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Thursday, 5 August 2010

It was enlightening but above all depressing to read Richard Morgan's risible take on freelancing on US-based website The Awl. It seems as though he finally gave up on the life after seven years. Well, at least this side-splitting report makes you laugh while you cry.

Or anyway you might smile in mild amusement. But beyond the humour the truth is hard to overlook: freelancing is a tough gig. I've been travelling on this road for a year now so I guess if Morgan succumbed to the lure of a desk job after seven years, I'll need to gird myself with happy thoughts and a fair serve of writerly gumption if I'm to avoid the same dismal outcome.

I won't go into all of his travails in detail here - you can read about them yourself (go on, you will smile at his wry sense of fun) - but it's worth noting how sharing disappointment can benefit others.

For me, freelancing is about sales above all, so I don't completely subscribe to his understanding of the freelance writer's total subjection to the vague whims of editors. Editors, for their part, have to answer to someone. Their performance is measured albeit according to different metrics than the writer's. And editors are kept pretty busy in the email department. For every email I send, they'll have a dozen arrivals in their inboxes. Each one has to be read, its merits weighed against publishing priorities, and its sender answered.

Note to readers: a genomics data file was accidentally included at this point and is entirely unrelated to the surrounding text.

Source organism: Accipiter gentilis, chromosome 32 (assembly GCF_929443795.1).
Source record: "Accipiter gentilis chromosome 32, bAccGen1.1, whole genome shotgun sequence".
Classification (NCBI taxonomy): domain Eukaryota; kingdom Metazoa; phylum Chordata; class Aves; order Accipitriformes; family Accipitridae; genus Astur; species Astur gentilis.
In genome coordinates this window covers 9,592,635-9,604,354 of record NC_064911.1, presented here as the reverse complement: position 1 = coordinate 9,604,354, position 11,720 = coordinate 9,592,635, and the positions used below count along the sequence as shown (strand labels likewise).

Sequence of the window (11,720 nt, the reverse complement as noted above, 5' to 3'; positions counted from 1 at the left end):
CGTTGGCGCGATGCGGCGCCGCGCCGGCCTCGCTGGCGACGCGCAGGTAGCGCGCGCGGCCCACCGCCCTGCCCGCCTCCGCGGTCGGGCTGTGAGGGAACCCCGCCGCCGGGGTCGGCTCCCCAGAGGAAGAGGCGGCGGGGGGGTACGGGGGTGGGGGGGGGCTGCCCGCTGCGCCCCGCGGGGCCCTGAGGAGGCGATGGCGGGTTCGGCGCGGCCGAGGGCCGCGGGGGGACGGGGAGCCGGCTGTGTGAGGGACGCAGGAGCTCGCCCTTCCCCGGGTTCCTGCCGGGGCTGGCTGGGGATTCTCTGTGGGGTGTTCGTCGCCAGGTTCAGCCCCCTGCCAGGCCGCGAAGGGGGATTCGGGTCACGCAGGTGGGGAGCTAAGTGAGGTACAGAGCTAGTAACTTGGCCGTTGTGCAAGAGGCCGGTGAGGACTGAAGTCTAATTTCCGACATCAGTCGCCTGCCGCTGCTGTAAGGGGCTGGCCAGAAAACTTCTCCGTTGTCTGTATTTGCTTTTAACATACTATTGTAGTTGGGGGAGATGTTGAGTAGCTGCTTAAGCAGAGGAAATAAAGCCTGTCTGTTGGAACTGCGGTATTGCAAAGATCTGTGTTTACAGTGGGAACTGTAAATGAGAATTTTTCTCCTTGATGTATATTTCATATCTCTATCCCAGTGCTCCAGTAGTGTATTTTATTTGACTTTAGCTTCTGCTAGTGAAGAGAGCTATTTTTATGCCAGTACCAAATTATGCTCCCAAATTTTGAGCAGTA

Admittedly, it becomes fairly frustrating at times. You send an email to an editor and wait - sometimes for weeks - before getting a solid 'No'. And editors tend to be fairly brief in their communications. A line or two is enough to turn down a pitch, it seems.

Waiting for replies constitutes a significant amount of the freelancer's endeavour, in terms of the attention given to things other than researching, interviewing, transcribing, writing, and editing. It's a hard game to play. And you have to keep track of a lot of themes and stories. You are never just working on one thing at a time.

For me, though, journalism is a calling. It's more than an occupation. There's something bigger at stake beyond the hurly burly of story generation and production. The public sphere is a space that is occupied by a select few. It's my privilege to be counted among them - for now.

Pic credit: Robert Todonai.

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